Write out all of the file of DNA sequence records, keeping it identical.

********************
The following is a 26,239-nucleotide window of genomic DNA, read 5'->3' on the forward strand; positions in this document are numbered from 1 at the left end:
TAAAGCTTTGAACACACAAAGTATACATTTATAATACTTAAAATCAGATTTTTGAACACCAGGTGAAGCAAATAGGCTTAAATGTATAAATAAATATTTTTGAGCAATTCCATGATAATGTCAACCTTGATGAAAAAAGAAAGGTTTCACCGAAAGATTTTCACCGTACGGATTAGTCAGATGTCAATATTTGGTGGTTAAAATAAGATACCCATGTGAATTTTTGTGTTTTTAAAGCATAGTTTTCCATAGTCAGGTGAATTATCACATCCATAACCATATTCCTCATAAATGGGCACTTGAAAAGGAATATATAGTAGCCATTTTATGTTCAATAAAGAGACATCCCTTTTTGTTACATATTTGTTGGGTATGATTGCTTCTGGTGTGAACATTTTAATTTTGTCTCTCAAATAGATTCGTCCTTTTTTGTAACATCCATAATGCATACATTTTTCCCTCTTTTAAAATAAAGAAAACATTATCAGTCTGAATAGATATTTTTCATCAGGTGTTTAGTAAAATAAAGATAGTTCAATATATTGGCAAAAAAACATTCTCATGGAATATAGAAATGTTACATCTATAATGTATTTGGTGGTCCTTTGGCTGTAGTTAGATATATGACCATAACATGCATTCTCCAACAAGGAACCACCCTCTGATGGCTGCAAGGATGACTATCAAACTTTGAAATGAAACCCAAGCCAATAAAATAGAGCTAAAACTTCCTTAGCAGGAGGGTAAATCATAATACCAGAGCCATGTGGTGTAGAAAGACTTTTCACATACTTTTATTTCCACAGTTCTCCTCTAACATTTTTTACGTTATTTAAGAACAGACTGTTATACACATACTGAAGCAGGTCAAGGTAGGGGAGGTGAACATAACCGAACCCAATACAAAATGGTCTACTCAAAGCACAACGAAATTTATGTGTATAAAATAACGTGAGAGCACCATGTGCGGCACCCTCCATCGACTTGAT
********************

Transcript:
The following is a 26,239-nucleotide window of genomic DNA, read 5'->3' on the forward strand; positions in this document are numbered from 1 at the left end:
TAAAGCTTTGAACACACAAAGTATACATTTATAATACTTAAAATCAGATTTTTGAACACCAGGTGAAGCAAATAGGCTTAAATGTATAAATAAATATTTTTGAGCAATTCCATGATAATGTCAACCTTGATGAAAAAAGAAAGGTTTCACCGAAAGATTTTCACCGTACGGATTAGTCAGATGTCAATATTTGGTGGTTAAAATAAGATACCCATGTGAATTTTTGTGTTTTTAAAGCATAGTTTTCCATAGTCAGGTGAATTATCACATCCATAACCATATTCCTCATAAATGGGCACTTGAAAAGGAATATATAGTAGCCATTTTATGTTCAATAAAGAGACATCCCTTTTTGTTACATATTTGTTGGGTATGATTGCTTCTGGTGTGAACATTTTAATTTTGTCTCTCAAATAGATTCGTCCTTTTTTGTAACATCCATAATGCATACATTTTTCCCTCTTTTAAAATAAAGAAAACATTATCAGTCTGAATAGATATTTTTCATCAGGTGTTTAGTAAAATAAAGATAGTTCAATATATTGGCAAAAAAACATTCTCATGGAATATAGAAATGTTACATCTATAATGTATTTGGTGGTCCTTTGGCTGTAGTTAGATATATGACCATAACATGCATTCTCCAACAAGGAACCACCCTCTGATGGCTGCAAGGATGACTATCAAACTTTGAAATGAAACCCAAGCCAATAAAATAGAGCTAAAACTTCCTTAGCAGGAGGGTAAATCATAATACCAGAGCCATGTGGTGTAGAAAGACTTTTCACATACTTTTATTTCCACAGTTCTCCTCTAACATTTTTTACGTTATTTAAGAACAGACTGTTATACACATACTGAAGCAGGTCAAGGTAGGGGAGGTGAACATAACCGAACCCAATACAAAATGGTCTACTCAAAGCACAACGAAATTTATGTGTATAAAATAACGTGAGAGCACCATGTGCGGCACCCTCCATCGACTTGAT